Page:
WashPost: Evangelicals Need to Decide Between Pro-Abortion Hillary and Racist Trump

June 29th, 2016 3:25 PM

Writing on A6 of Tuesday’s Washington Post, religion writer Michelle Boorstein opined that conservative, evangelical voters will have quite the dilemma on their hands this November as they will have to decide whether abortion or racism “is a worse sin” in choosing Hillary Clinton or Donald Trump.

“Monday’s Supreme Court ruling tossing Texas abortion restrictions puts a massive spotlight on the new debate pressing evangelicals: Which is a worse sin, racism or abortion,” Boorstein began amidst the paper’s coverage of the far-left Supreme Court decision.

Only making brief allusions to how some voters are choosing to not vote for either candidate, Boorstein described how “abortion has been the mother of all deciding issues for evangelicals” going back decades but now may be put to the test thanks to “Donald Trump’s unusually incendiary comments about race, culture and religion, this second issue is becoming increasingly sacred.”

“This question of how to deal with Hillary Clinton’s robust support for abortion rights along with Trump’s challenging of the place of minorities is one of the most common at evangelicals’ dinner tables today, laying bare divisions between young and old and white and non-white. And it is a challenge to the evangelical-GOP alliance that has been sacrosanct for generations,” she gloated.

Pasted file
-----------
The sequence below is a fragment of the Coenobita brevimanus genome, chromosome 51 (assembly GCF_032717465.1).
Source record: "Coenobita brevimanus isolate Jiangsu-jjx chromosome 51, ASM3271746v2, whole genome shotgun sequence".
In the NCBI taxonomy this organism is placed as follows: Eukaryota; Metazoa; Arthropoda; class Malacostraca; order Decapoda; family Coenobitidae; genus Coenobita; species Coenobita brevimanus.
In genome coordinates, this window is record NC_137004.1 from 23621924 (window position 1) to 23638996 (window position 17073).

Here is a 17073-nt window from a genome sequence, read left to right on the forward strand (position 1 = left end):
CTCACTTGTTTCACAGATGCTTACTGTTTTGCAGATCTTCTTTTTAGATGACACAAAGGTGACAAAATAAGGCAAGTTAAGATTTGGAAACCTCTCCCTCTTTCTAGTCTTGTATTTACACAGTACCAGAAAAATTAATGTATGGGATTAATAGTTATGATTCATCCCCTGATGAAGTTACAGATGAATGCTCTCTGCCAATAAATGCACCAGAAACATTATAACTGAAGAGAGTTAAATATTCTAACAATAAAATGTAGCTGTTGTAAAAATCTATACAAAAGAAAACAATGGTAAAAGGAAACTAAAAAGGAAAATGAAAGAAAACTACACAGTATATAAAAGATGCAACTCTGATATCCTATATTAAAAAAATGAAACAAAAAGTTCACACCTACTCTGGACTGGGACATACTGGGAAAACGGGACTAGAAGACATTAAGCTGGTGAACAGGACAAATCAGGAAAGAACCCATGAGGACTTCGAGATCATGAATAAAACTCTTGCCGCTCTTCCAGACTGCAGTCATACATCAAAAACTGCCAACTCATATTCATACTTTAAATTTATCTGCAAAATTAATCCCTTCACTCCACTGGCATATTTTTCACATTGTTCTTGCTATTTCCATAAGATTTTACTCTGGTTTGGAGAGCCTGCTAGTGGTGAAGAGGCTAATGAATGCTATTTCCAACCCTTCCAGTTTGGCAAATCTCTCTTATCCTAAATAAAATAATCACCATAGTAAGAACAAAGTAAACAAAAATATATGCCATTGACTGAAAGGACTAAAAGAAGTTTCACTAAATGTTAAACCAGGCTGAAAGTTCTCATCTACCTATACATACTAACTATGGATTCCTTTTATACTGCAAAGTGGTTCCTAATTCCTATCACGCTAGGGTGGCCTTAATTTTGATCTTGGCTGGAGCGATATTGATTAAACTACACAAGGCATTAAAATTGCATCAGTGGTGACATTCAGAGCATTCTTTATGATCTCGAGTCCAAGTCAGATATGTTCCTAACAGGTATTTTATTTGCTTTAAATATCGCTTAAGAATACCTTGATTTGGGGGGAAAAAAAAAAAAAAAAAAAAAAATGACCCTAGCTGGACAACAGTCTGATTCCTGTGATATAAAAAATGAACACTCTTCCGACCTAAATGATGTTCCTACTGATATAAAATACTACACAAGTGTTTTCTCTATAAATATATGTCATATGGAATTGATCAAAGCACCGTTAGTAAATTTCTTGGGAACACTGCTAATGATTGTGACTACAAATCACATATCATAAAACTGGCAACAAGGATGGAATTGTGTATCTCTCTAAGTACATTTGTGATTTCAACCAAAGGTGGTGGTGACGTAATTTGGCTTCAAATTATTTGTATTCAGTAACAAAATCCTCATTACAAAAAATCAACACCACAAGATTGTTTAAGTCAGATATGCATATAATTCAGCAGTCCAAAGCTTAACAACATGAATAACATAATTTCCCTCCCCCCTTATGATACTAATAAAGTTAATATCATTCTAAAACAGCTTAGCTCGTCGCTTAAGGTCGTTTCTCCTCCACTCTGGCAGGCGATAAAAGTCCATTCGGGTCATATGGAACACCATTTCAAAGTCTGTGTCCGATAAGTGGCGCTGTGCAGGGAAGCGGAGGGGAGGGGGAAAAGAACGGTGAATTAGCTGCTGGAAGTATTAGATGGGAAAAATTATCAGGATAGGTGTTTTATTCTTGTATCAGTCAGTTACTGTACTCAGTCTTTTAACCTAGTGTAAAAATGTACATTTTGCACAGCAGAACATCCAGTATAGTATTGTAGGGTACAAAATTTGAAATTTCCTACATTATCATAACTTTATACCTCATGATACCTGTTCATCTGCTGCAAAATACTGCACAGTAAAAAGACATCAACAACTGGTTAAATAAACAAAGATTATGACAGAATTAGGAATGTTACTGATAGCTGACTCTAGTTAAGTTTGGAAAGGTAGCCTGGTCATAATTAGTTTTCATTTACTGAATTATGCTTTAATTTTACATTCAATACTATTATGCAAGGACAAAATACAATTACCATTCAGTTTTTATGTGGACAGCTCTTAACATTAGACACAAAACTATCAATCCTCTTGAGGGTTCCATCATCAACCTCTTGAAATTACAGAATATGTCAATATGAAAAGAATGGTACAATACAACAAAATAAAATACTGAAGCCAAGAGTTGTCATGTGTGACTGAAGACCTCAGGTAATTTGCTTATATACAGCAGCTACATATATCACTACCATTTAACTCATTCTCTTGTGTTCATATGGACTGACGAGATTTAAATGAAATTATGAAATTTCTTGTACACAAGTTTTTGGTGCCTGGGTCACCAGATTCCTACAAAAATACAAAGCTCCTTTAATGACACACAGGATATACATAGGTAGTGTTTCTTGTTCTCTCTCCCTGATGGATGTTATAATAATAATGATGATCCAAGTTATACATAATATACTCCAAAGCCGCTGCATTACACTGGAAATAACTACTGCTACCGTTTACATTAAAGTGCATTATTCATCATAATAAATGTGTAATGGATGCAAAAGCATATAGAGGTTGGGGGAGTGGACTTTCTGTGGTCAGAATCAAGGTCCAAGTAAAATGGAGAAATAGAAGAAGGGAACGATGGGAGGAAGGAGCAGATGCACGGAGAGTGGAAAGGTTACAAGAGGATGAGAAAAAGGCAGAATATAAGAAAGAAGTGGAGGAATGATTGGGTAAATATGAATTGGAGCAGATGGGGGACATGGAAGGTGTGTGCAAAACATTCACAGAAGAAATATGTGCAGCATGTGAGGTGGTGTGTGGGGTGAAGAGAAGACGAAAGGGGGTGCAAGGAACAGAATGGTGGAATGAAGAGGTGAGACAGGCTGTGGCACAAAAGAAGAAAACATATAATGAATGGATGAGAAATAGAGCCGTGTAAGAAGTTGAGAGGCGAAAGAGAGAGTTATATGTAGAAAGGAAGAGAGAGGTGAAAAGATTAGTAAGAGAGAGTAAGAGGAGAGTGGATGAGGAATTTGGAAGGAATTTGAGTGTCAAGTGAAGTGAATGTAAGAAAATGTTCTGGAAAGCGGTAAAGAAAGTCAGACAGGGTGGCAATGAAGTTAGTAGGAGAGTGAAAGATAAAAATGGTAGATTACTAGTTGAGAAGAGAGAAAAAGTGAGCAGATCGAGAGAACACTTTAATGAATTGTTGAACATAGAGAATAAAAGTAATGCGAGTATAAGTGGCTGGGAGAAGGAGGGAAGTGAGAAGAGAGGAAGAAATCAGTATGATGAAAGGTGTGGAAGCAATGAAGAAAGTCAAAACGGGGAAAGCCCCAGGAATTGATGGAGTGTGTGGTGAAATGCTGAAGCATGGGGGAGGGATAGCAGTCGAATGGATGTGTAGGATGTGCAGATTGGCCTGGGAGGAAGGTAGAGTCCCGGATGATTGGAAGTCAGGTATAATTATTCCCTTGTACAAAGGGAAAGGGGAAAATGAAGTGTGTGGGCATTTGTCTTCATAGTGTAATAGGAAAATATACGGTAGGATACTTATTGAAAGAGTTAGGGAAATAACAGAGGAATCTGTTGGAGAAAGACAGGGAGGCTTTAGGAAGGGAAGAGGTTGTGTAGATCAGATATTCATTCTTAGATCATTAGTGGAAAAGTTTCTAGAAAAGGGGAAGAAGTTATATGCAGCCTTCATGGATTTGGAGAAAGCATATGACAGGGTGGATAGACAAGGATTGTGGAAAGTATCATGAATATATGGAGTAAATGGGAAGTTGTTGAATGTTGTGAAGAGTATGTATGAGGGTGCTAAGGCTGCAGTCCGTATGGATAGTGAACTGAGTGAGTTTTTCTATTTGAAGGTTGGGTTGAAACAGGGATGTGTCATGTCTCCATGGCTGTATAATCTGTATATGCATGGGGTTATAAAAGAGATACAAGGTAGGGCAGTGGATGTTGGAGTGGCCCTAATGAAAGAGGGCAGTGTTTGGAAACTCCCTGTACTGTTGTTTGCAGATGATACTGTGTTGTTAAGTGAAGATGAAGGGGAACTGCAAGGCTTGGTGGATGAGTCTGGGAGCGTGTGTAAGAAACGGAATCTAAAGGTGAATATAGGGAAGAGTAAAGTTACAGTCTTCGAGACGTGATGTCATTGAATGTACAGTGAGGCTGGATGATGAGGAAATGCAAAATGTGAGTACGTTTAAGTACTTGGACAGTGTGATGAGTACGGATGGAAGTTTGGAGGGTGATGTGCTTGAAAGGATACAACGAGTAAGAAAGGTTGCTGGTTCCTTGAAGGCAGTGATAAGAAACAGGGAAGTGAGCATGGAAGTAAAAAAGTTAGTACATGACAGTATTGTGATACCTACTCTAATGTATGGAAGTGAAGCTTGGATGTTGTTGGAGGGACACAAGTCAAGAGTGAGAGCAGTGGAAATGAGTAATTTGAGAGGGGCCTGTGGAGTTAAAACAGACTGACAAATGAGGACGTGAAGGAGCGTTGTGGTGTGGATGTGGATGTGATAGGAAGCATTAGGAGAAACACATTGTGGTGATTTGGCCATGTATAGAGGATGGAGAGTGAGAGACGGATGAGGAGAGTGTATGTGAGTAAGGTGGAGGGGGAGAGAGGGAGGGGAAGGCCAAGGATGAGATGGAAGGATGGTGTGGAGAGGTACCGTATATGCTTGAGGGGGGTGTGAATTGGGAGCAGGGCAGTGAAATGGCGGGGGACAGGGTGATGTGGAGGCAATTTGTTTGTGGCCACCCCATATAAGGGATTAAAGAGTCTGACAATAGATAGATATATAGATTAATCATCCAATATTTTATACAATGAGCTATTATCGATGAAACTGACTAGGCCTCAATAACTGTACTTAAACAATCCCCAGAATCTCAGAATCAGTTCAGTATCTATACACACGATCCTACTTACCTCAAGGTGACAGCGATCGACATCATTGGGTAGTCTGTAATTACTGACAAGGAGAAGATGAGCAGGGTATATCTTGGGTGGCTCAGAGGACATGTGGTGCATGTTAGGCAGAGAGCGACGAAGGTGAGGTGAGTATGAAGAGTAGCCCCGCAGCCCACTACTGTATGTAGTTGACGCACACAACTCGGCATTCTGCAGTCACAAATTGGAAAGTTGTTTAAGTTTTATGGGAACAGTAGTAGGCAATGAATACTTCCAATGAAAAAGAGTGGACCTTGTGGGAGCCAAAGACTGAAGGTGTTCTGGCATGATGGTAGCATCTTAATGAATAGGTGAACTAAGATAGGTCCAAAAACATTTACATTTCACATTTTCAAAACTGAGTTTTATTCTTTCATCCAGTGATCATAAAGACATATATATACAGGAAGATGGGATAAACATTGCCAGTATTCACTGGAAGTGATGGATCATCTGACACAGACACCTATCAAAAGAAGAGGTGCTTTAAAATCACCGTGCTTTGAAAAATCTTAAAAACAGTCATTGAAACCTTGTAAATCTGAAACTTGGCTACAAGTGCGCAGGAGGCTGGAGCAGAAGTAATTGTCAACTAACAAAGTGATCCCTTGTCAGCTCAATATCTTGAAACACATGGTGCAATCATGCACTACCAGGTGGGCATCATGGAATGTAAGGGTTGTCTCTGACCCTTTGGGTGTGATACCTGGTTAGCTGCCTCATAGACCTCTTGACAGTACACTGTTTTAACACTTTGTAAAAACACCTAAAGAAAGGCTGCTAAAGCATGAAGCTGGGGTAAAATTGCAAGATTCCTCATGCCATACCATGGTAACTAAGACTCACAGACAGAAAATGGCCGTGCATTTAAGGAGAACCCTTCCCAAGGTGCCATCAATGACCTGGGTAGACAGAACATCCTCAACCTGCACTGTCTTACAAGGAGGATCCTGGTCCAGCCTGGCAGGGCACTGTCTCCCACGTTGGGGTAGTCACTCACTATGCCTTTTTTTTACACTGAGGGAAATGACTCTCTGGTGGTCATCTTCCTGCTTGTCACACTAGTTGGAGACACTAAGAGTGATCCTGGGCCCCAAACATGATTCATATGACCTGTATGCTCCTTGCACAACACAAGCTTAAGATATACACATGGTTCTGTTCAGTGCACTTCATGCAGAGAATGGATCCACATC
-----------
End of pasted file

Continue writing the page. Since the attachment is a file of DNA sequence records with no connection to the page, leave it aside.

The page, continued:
Noticeably absent from her piece is any sort of argument as to why abortion is such an sin but Boorstein made sure to elaborate on why so many view Donald Trump as a racist to the point that it’s an automatic assumption.

Also in an aside that be seen as downright bizarre, Boorstein found it pertinent to note the uneasiness among some evangelicals in today’s world due to “the subject of privilege”:

A growing percentage of U.S. evangelicals are now non-white – 76 percent are white – and many leaders have said issues surrounding ethnic and racial diversity are pressing on this massive group. One obvious side effect, experts say, is that the subject of privilege is a greater part of the conversational mix.
Earlier this year, it made news when a young leader in the #BlackLivesMatter movement addressed a major conference of InterVarsity Christian Fellowship, one of the nation’s largest evangelical college ministries. Earlier this month, the Southern Baptist Convention — the largest faith group in the U.S. outside the Catholic Church — voted to condemn the Confederate flag.

While Boorstein has shown an ability to be even-keeled in religious pieces (compared to others), NewsBusters archives reveal that she hasn’t been without bias when it comes to almost exclusively harping on anything negative about the Catholic Church.